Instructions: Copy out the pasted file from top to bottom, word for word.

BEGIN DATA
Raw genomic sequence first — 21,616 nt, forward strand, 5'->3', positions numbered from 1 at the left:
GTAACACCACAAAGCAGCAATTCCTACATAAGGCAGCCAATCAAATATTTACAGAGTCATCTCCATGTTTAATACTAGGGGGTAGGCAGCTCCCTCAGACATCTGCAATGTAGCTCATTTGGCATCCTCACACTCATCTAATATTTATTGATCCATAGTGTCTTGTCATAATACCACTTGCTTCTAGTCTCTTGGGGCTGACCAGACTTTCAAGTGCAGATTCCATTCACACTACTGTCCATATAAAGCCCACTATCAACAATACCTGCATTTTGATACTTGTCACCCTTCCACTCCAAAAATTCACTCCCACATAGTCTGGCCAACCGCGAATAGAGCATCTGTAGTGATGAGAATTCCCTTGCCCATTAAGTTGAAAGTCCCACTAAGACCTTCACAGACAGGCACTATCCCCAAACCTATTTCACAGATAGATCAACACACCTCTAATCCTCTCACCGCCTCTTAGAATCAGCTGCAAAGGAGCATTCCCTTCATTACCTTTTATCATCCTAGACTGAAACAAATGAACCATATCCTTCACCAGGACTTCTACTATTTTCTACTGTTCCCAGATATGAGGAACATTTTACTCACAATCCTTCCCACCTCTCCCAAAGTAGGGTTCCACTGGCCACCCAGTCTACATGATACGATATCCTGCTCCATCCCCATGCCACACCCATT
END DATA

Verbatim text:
Raw genomic sequence first — 21,616 nt, forward strand, 5'->3', positions numbered from 1 at the left:
GTAACACCACAAAGCAGCAATTCCTACATAAGGCAGCCAATCAAATATTTACAGAGTCATCTCCATGTTTAATACTAGGGGGTAGGCAGCTCCCTCAGACATCTGCAATGTAGCTCATTTGGCATCCTCACACTCATCTAATATTTATTGATCCATAGTGTCTTGTCATAATACCACTTGCTTCTAGTCTCTTGGGGCTGACCAGACTTTCAAGTGCAGATTCCATTCACACTACTGTCCATATAAAGCCCACTATCAACAATACCTGCATTTTGATACTTGTCACCCTTCCACTCCAAAAATTCACTCCCACATAGTCTGGCCAACCGCGAATAGAGCATCTGTAGTGATGAGAATTCCCTTGCCCATTAAGTTGAAAGTCCCACTAAGACCTTCACAGACAGGCACTATCCCCAAACCTATTTCACAGATAGATCAACACACCTCTAATCCTCTCACCGCCTCTTAGAATCAGCTGCAAAGGAGCATTCCCTTCATTACCTTTTATCATCCTAGACTGAAACAAATGAACCATATCCTTCACCAGGACTTCTACTATTTTCTACTGTTCCCAGATATGAGGAACATTTTACTCACAATCCTTCCCACCTCTCCCAAAGTAGGGTTCCACTGGCCACCCAGTCTACATGATACGATATCCTGCTCCATCCCCATGCCACACCCATT